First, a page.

Penumbra: Overture - Episode One (2007)

Video Game  -  Horror  -  7 May 2007 (USA)
8.4
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Like all good nightmares, Philip's begins with something all too real - his mother's death. The days following the funeral are characterized by nothing, save for an incessant feeling of ... See full summary »

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Title: Penumbra: Overture - Episode One (Video Game 2007)

Penumbra: Overture - Episode One (Video Game 2007) on IMDb 8.4/10

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Cast

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Mike Hillard ...
Red (voice)
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Like all good nightmares, Philip's begins with something all too real - his mother's death. The days following the funeral are characterized by nothing, save for an incessant feeling of abandonment. Until, that is, he receives a letter from a dead man. Philip's father left before he was born, taking his reasons with him. Now, here he is, opening up the door from beyond the grave. That door leads to more questions, and those questions lead to Greenland. Philip follows the clues - they're all he has left. On leaving the final signs of human civilization behind him, in search of the location mentioned in his father's ambiguous notes, Philip wonders if he's left some part of his humanity behind as well. Soon, that will be the least of his fears. Now, Philip needs your help. He's found an inexplicable metal hatch, in the middle of a frozen wasteland. Inside, is something yet more unfathomable. Step into the unknown. Written by Anonymous

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overture | penumbra | See All (2) »

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Enter the dark world of a three part horror

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Horror

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7 May 2007 (USA)  »

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Followed by Penumbra: Black Plague (2008) See more »

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User Reviews

 
Terrifying
29 March 2011 | by (Denmark) – See all my reviews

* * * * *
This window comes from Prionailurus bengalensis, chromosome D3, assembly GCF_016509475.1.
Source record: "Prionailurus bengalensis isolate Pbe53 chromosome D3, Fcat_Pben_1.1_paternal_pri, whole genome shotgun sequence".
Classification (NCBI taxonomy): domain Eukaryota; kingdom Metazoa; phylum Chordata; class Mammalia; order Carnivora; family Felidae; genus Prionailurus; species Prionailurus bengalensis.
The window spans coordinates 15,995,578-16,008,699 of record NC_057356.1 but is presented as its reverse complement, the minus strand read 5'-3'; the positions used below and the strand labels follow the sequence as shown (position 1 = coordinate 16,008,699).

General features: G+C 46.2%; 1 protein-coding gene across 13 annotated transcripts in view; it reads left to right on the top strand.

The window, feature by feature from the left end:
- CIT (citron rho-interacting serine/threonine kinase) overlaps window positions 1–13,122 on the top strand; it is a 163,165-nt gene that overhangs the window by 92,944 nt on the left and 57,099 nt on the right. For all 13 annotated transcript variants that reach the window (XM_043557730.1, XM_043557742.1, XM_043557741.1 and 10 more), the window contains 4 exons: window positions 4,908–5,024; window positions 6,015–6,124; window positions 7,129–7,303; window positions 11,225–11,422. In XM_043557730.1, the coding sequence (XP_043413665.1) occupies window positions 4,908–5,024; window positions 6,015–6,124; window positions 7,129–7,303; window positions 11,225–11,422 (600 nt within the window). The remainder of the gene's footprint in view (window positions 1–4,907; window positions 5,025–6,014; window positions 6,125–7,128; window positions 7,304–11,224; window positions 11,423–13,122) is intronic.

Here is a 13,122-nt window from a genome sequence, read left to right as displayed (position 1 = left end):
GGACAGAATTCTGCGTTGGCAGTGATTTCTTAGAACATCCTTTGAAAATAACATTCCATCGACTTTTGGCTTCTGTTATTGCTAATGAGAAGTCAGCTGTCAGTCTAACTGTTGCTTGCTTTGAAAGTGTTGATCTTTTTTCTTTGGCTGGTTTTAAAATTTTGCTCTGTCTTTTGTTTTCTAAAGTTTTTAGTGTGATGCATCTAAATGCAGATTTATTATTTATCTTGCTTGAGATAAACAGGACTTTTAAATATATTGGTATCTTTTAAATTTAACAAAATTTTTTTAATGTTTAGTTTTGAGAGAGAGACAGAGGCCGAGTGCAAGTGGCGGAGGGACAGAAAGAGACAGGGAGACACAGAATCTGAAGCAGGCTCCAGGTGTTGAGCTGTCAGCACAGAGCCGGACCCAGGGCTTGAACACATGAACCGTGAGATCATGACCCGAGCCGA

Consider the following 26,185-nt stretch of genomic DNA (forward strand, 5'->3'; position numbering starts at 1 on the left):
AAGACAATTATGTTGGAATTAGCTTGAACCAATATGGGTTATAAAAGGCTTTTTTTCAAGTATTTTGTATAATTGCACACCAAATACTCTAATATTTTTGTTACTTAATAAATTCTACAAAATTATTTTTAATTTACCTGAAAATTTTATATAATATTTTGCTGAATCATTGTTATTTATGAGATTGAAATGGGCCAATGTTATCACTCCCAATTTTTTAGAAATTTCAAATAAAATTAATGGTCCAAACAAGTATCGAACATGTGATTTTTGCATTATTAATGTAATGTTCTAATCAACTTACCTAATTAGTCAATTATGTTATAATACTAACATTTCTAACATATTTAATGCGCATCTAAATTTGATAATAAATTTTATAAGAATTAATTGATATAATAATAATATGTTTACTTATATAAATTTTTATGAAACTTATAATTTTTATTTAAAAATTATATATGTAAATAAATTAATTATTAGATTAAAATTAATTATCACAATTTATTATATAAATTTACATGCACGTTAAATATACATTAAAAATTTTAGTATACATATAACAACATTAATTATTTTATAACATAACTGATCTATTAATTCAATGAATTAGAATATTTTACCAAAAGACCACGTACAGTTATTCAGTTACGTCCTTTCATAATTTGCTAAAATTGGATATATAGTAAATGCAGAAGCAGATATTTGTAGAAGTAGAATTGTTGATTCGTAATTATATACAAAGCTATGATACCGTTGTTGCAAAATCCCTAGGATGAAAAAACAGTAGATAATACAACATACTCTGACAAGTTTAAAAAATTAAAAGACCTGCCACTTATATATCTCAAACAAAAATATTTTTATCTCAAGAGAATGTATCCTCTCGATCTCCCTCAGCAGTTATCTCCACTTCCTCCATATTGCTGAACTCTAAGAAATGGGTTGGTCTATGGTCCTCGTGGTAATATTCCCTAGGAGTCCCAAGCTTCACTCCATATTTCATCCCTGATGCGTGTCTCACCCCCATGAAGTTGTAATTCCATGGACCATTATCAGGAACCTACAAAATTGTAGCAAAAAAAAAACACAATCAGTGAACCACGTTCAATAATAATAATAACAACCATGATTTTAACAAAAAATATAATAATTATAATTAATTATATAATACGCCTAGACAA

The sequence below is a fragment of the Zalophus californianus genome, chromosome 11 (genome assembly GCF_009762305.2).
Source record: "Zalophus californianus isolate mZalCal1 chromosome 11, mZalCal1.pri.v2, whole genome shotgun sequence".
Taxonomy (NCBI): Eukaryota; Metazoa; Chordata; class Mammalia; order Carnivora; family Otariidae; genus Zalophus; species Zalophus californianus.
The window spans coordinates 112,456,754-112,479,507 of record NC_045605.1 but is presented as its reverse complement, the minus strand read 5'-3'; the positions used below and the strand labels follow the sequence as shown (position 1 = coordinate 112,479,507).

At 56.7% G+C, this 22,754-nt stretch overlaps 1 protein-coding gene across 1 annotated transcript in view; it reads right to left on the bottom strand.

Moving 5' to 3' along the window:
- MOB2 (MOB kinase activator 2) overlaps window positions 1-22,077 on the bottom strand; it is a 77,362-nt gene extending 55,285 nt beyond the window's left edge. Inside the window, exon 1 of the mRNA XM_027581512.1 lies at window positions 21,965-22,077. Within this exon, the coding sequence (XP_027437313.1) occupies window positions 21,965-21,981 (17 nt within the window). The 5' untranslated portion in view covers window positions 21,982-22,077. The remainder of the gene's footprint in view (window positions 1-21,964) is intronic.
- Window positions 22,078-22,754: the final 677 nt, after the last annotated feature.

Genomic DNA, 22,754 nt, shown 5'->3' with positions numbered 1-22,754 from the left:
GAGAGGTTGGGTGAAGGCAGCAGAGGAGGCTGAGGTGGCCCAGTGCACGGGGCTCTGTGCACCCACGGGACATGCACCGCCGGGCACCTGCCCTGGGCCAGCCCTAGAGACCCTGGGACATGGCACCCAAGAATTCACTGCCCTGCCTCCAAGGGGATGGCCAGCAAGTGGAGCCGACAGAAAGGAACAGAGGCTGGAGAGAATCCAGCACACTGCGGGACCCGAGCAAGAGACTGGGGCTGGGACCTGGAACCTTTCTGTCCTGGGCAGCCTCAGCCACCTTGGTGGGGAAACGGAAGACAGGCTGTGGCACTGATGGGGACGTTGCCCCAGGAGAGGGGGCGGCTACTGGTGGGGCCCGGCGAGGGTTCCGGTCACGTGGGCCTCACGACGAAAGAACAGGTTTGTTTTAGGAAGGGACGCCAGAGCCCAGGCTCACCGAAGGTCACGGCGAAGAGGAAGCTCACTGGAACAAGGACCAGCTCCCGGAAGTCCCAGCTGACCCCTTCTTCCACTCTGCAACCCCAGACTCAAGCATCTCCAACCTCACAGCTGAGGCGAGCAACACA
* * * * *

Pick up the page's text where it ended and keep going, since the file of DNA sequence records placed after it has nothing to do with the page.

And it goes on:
When Philip receives a letter from his father(after his mother's funeral), a man long since dead, it leads him to a lock-box of odd scribblings and maps that lead him to a remote part of Northern Greenland. He soon finds himself trapped underground in an abandoned mine, with only one way to go... further down. You find text excerpts that tell you some of what went on, but ultimately this does provide more questions than answers(and do note it's only the first chapter, with a second one and an expansion pack following this up... and I haven't tried them yet, so I can't say yet if they do explain the mystery or not; I'll try to address that in the reviews of them). It keeps itself vague, meaning that players may come up with different conclusions as to what is behind it all. This builds and continuously maintains atmosphere rather well, with a great sound-side and lighting. You have to make sure you can see(there are well-drawn shadows all over, hence the first word of the pretentious title... you hold the following in the left hand, and can hold a mêlée weapon in the right simultaneously... there are no guns in this), and you can use a flashlight(with only so much battery... you can pick up extra ones as you go along), a glow-stick(that doesn't illuminate that big of an area) and flares(finite in amount). And there are beings in your surroundings who are attracted to anything that breaks the darkness like moth to a flame. While you can kill some of them, it's not easy as you aren't a fighter. Also, once you start doing that, you may be committed to finishing the job... wound a feral dog(they sort of stalk you, they don't "spawn", you're on their turf and they try to find you, with pretty good AI) and it will howl, drawing others of its kind near! It's sometimes smarter to hide from(and when you crouch, you get a blue tint to your vision(emulating "feeling your way" and using intuition when going blindly around somewhere mildly familiar), and distract them. Whether you do that, engage in combat with them or are forced to flee(blocking doors, causing cave-ins and the like!), it's intense and horrifying. The designs, variety and quantity of the foes are lesser than other survival horror, and it's because of the different approach. This isn't trying to beat Silent Hill at its own game(pun intended), it opts for doing some things that series doesn't(if they are both psychological and disturbing). The isolated and life-threatening location, the enemies appealing to instinctive, primal fears(in general, this goes for those... claustrophobia, being eaten, being buried alive(you'll quiver when you hear a quake, afraid that the whole thing might collapse around you) freezing, heights, etc.), and the first person perspective are quite effective. Our lead comments little on things, and you can look long and hard down here for friendly NPCs. Voice acting is excellent. Writing ranges a tad, if it's usually great. Storytelling is done by narration over panning across stills and reading material. The graphics are of a high quality. There are short portions of this that are very tough(usually you resurrect at the very start of those, so you don't have to trudge through menial stuff to get back to your next attempt). The length of this is a tad brief, if the three difficulties and a few other settings that alter how challenging it is aid in replayability... one can argue that it could do better, with no unlockables or randomization. It is entirely linear, if you usually don't realize it as it's frankly that gripping. This uses checkpoint and auto-saving, so you seldom have to redo much when you perish(note that it can literally happen in a second if you aren't careful). There is no pausing, other than clicking Esc, where you'll be subjected to a merciless and unforgettable howling wind. Want to look at the items in your inventory, or go back over some text you found along the way(all of those are stored automatically)? Well, make sure you're safe where you're standing. There is no HUD, and this is otherwise minimalist. The controls are easy to remember and smooth, Assassin's Creed style(that was one thing that did exactly right, where the streamlining was clever), one key per overall activity. You have to memorize the few maps you discover(and where certain things are), they tell you where you are when you find them and they remain there. Taking notes outside of the VG is vital. This is all about puzzles(there are a ton of them, and they tend to be well-done), and the majority of them are based around the realistic physics that help make this stand out. You can interact with much of your environment, and you move the mouse to do so, not merely click. Pull out drawers, literally swing your weapons from one side of the screen to the other, pick something up and throw it(if it's old and warn, it may break when it lands, if you do so!), you get the idea. This is extremely immersive, you really feel like you're there, like you're making an impact, like you're moving these things. The point-and-click-adventure had practically died out, and this is the sort of thing that can reinvigorate it. And yes, you do have startlingly long arms. You feel the weight to what you grab, and the law of gravity(if you begin to pull the door of a closet that's lying down open and let go, it will close again as it falls). This came with no manual for me, and I still didn't have trouble as it swiftly introduces you to the interface. There is a lot of creepiness, nightmare fodder in the way of brutal and detailed descriptions and a little bloody violence and swearing in this. I recommend this to any fan of the genres, of Stephen King and his ilk, and of supernatural scares. 8/10